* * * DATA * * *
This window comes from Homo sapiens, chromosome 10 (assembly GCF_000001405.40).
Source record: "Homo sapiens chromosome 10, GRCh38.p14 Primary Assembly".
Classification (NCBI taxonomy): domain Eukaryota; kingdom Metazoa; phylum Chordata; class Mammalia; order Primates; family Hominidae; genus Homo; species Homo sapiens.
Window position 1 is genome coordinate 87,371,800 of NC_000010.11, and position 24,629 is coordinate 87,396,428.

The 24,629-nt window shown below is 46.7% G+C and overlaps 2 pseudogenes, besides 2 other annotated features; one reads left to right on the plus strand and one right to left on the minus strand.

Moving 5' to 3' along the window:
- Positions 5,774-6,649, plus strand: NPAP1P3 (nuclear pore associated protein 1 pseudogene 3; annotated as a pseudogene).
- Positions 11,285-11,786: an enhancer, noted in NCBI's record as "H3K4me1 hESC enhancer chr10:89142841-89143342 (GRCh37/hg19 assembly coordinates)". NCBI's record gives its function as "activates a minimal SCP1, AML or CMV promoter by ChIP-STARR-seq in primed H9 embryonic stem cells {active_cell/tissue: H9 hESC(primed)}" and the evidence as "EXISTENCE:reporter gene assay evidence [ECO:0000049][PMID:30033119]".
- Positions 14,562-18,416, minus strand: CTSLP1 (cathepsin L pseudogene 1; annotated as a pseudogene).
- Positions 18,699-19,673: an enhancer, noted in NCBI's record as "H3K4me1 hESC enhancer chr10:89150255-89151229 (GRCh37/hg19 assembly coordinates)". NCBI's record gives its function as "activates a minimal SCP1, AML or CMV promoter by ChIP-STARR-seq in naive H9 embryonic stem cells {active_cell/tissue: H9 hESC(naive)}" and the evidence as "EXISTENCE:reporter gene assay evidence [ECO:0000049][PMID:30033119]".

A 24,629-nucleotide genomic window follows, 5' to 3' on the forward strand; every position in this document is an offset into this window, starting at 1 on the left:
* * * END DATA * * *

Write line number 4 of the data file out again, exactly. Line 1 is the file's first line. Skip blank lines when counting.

Window position 1 is genome coordinate 87,371,800 of NC_000010.11, and position 24,629 is coordinate 87,396,428.